Since 2008, Sika is supporting drinking water projects in Africa realized by GNF. As a result of those actions, in Burundi more than 5,000 people, especially children, have now access to clean drinking water in the villages Kagwema and Rukaramu, north-west of Burundi's capital Bujumbura. In Kenya, since 2014 residents of the village Kandara, about 30 km north of the town of Thika, have access to clean water.

Freshwater on Ivory Coast

In addition to these activities four more water projects are currently being realized in the Ivory Coast. In 2010, the first water projects were carried out in the regions of Man and N'zi Comoé: the villages in need of pump repairs were selected in close cooperation with the local project partners.

By the end of 2012, in total 24 wells were repaired and until the summer of 2013, another 20 wells were put into operation. As 26 wells in further 18 villages were fixed in 2014, the residents of overall 44 villages now have access to clean and fresh groundwater. More than 24,000 Ivorians are currently supplied with fresh water and can thus hope for a better future.

Hygiene education

The residents of all villages have been actively involved in the projects. They have established water committees involving women and men with specific functions and areas of responsibility and thus manage the water distribution in the communities themselves.

Technicians, who were trained in the technical maintenance of the pumps at the beginning of the project, are responsible for the maintenance of the wells. Others take care of hygiene education in the village, others are in charge of the financial management. The inhabitants of the villages have agreed that each pump user pays a small fee per year, in order to cover future maintenance costs of the installed facilities.

Interview with Udo Gattenlöhner, Executive Director of Global Nature Fund

In order to experience more about the project and the people who are behind to realize them, we jump into our car and drive to Lake Constance, which is only one hour away from our offices in Zurich to meet the Executive Director Udo Gattenlöhner.

 

Mr. Gattenlöhner, could you tell us how in the beginning the idea came up to create an NGO with these targets like GNF?

GNF was founded in 1998 as a kind of international sister organisation to the German environmental NGO “Deutsche Umwelthilfe” (Environmental Action Germany). At that time, GNF had the opportunity to launch a global Lake Network with financial support from the private sector, namely from companies such as Unilever, Lufthansa and Daimler.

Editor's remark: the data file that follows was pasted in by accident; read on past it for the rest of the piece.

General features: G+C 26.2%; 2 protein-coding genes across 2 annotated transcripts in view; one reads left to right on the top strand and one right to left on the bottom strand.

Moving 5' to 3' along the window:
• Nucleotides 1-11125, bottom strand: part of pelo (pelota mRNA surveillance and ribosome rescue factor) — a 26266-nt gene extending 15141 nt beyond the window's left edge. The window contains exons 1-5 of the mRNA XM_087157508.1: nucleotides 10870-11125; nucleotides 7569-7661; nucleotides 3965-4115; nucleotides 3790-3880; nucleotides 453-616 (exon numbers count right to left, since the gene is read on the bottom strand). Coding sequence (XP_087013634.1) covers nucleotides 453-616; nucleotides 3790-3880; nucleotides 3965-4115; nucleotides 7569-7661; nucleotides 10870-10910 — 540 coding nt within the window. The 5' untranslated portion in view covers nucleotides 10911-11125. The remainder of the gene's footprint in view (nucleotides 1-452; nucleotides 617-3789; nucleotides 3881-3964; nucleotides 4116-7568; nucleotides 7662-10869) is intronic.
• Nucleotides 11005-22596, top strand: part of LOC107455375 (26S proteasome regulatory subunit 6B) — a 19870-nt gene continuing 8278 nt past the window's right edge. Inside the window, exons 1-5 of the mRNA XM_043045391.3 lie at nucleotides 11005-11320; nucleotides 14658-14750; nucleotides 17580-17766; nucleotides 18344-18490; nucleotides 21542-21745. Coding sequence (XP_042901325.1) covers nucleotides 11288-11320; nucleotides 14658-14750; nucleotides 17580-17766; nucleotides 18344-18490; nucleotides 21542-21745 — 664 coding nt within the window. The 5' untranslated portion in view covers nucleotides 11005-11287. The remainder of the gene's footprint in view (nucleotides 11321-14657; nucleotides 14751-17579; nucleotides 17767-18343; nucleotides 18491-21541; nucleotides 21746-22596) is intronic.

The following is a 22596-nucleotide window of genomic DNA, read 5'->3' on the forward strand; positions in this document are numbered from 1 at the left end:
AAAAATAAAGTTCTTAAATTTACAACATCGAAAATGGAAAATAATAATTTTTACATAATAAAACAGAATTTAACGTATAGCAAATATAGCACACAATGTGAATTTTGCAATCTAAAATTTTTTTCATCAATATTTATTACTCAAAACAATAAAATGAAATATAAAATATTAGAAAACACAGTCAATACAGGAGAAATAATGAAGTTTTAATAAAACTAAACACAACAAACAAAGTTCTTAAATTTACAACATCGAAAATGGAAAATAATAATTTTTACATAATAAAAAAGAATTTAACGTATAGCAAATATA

What was your professional life before like? Have you always worked in the NGO scene? And what was your inner driver?

Already during school days, I was fascinated by nature and had the wish to work in the environmental sector. I passed my civil service for an environmental NGO and I had chosen my education (Agricultural Sciences) according to this goal. After graduating from University, I fortunately got the opportunity to work for an NGO.

 

The current world presents unfortunately many fields in nature and human sector to work for improvement. How do you decide which projects you take for your organization?

GNF’s main competence lies in the field of water ecosystems and international cooperation. A major orientation is provided by our statutes, defining the will of the founders. However, there is a certain amount of positive opportunism that plays a role in the selection as well, as one can only select and realize projects that are financially feasible.

 

How many employees do you have who directly work for the projects? Are there as well local people on site who support or proceed the work after you are gone?

GNF has 14 people permanent staff. Networking is in our DNA - so to say - and it is part of our philosophy to realize all our projects in close collaboration with local partner organisations building up on their experiences and expertise.

 

Your project living lakes has a mandate of United Nations. What does this change for the project?

It is a great honor and a “moral booster” for GNF and all Living Lakes partners that the network has been recognised as an „Official Project of the UN Decade of Education for Sustainable Development” from 2005 to 2014. As environmental education plays an important role in almost all of our activities, this designation means a lot to us and helped to promote our projects.

 

What is for you special about the drinking water projects in Africa?

Despite UNESCO’s “Water for a Sustainable World Report 2015” stating that progress has been good on providing improved access to clean drinking water, still 748 million people lack access to safe and clean water. Especially rural and poor regions in Sub-Sahara Africa face various drinking water and sanitation problems, as they are economically unattractive to governmental or private water companies’ investments due to low income, poor education and poor infrastructure.

As limited access to clean drinking water must be seen as the major cause of health problems and poverty for millions of people in these parts of Africa, GNF tries to focus on these most vulnerable regions and communities.

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